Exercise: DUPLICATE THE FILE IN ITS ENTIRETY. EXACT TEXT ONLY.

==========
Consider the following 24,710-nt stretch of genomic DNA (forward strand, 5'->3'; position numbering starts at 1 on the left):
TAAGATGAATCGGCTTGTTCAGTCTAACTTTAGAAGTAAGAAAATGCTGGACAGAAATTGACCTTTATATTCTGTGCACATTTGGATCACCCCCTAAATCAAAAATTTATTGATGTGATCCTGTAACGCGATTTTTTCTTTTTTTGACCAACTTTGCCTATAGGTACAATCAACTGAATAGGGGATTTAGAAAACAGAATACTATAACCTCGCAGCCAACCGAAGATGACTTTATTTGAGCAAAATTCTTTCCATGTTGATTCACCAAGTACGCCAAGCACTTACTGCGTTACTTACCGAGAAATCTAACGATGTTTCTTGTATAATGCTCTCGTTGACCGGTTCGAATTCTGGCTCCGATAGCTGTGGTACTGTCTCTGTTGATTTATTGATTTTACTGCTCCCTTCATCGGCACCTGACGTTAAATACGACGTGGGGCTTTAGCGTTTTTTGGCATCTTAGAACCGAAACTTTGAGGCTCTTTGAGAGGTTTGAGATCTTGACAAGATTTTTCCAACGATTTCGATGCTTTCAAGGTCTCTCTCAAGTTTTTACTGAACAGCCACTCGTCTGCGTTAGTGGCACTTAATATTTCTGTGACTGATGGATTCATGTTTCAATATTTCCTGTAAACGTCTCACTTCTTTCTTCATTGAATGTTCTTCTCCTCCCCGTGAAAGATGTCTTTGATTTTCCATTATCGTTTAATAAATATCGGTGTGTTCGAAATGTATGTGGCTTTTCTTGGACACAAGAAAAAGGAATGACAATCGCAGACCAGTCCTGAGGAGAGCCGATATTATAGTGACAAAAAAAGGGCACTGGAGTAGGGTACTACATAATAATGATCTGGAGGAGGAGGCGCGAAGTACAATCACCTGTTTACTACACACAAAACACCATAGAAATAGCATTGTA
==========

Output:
Consider the following 24,710-nt stretch of genomic DNA (forward strand, 5'->3'; position numbering starts at 1 on the left):
TAAGATGAATCGGCTTGTTCAGTCTAACTTTAGAAGTAAGAAAATGCTGGACAGAAATTGACCTTTATATTCTGTGCACATTTGGATCACCCCCTAAATCAAAAATTTATTGATGTGATCCTGTAACGCGATTTTTTCTTTTTTTGACCAACTTTGCCTATAGGTACAATCAACTGAATAGGGGATTTAGAAAACAGAATACTATAACCTCGCAGCCAACCGAAGATGACTTTATTTGAGCAAAATTCTTTCCATGTTGATTCACCAAGTACGCCAAGCACTTACTGCGTTACTTACCGAGAAATCTAACGATGTTTCTTGTATAATGCTCTCGTTGACCGGTTCGAATTCTGGCTCCGATAGCTGTGGTACTGTCTCTGTTGATTTATTGATTTTACTGCTCCCTTCATCGGCACCTGACGTTAAATACGACGTGGGGCTTTAGCGTTTTTTGGCATCTTAGAACCGAAACTTTGAGGCTCTTTGAGAGGTTTGAGATCTTGACAAGATTTTTCCAACGATTTCGATGCTTTCAAGGTCTCTCTCAAGTTTTTACTGAACAGCCACTCGTCTGCGTTAGTGGCACTTAATATTTCTGTGACTGATGGATTCATGTTTCAATATTTCCTGTAAACGTCTCACTTCTTTCTTCATTGAATGTTCTTCTCCTCCCCGTGAAAGATGTCTTTGATTTTCCATTATCGTTTAATAAATATCGGTGTGTTCGAAATGTATGTGGCTTTTCTTGGACACAAGAAAAAGGAATGACAATCGCAGACCAGTCCTGAGGAGAGCCGATATTATAGTGACAAAAAAAGGGCACTGGAGTAGGGTACTACATAATAATGATCTGGAGGAGGAGGCGCGAAGTACAATCACCTGTTTACTACACACAAAACACCATAGAAATAGCATTGTA